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Texas Freeze!!

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Eterry

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Not so much the size of the area but again, it is what the area is use too. I spent my formative years in Houston realizing there’s are only two seasons, summer and January 1st. (Just kidding) This storm was something that the area was unprepared for and not use to seeing. It did show the weakness of their power source and grid. I suspect there may be some changes to improve reliability but I could be wrong about that. Hopefully this type of event won’t repeat itself for another hundred years.
I read this morning where most of the motors and electricity making equipment (whatever that is) in the Texas grid is not weather proofed for this kind of weather. It would cost upwards of 100 million dollars to insulate everything, for an event that only happens every 10-15 years.
I guess if it continues to occur they'll look harder at weather proofing.

I know when i was in heavy equipment a D-9 dozer is useless if it freezes to the ground under it.
We would saturate the ground with diesel and park on it, or park on plywood and pour diesel on it. The grouzer blades would punch thru but the plates wouldn't freeze to the ground.
Also parked wheeled equipment with front tires at hard right turn and spaced far apart, cause you couldn't turn the wheel the first 20 minutes and drove in a big circle until things thawed.
Nothing had heat...i don't miss those days.

I recall a southern Comedian say that Chicago has 2 seasons... winter and the Fourth of July.
 

SemperFiHunter

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My power went off around 9 a.m. Monday morning and didn't come back on until 6 p.m. Wednesday evening. 57 hours with no electricity.
Thank God I have a Wood Burning Fireplace! and plenty of firewood!
Fortunately, my water never shut off, and allowed me to drip faucets and flush toilets.
House got down to around 38* Tuesday night when the low outside was around 1*.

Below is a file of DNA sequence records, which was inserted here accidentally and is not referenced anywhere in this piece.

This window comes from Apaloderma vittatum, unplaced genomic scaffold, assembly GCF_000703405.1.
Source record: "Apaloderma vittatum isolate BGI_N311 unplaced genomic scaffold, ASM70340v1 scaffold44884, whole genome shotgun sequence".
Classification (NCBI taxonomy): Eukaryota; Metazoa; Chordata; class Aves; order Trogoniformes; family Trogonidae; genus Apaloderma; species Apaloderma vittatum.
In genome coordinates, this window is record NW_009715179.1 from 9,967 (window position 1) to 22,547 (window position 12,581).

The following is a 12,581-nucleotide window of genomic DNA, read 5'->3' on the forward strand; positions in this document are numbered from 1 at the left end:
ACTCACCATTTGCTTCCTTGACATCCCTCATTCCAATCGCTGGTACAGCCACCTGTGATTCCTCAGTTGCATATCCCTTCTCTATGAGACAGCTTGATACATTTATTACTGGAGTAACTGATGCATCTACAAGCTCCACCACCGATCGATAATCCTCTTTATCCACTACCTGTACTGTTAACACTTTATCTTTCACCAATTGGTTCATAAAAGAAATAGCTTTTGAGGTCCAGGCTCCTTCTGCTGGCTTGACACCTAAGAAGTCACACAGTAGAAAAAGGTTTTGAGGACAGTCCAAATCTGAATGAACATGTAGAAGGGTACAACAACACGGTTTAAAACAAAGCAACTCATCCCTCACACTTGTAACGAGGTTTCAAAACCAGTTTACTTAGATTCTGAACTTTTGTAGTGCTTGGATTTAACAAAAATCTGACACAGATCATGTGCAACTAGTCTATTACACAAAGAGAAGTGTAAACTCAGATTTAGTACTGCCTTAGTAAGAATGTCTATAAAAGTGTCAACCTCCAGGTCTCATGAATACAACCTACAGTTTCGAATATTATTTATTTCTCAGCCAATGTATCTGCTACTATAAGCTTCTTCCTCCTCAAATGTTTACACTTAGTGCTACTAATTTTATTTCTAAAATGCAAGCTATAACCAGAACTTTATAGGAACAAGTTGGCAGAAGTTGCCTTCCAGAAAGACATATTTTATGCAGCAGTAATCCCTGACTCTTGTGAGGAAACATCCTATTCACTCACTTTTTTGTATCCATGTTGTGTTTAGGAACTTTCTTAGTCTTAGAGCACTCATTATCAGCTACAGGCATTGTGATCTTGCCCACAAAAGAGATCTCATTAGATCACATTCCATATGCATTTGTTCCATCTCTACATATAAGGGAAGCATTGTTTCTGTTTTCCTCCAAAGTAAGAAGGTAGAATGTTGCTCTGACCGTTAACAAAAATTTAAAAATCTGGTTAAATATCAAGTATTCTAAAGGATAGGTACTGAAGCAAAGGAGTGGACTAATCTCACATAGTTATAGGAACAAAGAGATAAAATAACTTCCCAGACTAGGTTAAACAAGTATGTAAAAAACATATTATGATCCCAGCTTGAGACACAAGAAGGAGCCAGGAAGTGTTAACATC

So far, no frozen pipes in the house, but outdoor faucets, even though protected with covers remain an unknown...
I know lots of folks weren't so lucky.

Take care,
SFH

Forgot to add: I live NE of Dallas by Lake Lavon.
 

FishDFly

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Diesel equipment will not run unless an additive was put into it

Diesel turns to slouch..

I laid in a lot of firewood this year thank goodness.

From what I hear, I have a lot of trees sown where my cows are, cannot get there though.
 

Boommeup

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I feel your pain Eterry! Working in the winter is a challenge with heavy equipment. I don’t miss it either (retired OE Local 18) fond memories!
 

Eterry

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I feel your pain Eterry! Working in the winter is a challenge with heavy equipment. I don’t miss it either (retired OE Local 18) fond memories!
All the equipment was open cab, except 2 motor graders which us hands couldn't operate. The only heat was when you turned into the wind. Or climb on the hood and hug the exhaust pipe waiting for the scrapers to drop another lift.

One coworker brought a metal 5 gallon bucket and sack of match light charcoal. He was warm but looked like Al Jolson when he climbed down at 530.

The smell of diesel smoke brings back memories.
 

Boommeup

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Finished my career in a wheel loader, it had heat and AC. These young guys are spoiled now days! Plexiglas behind the seat and ROP’s held some heat. Also canvas like a heat houser on a tractor helped. Most days it’s either to much heat or not enough! LOL
 

RB POWELL

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This storm and the freeze (now thawing) has been no laughing matter. It was a truly cruel event. I have been feeding birds for the duration. Though I am prepared for most eventualities, this global warming stuff sucks... Now will come the finger-pointing.
 

Zonie

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I'm thinking, as bad as it is/was, it could have been worse when the power went off.
At least most of you could save the stuff that was in your freezer or refrigerator by taking it outside.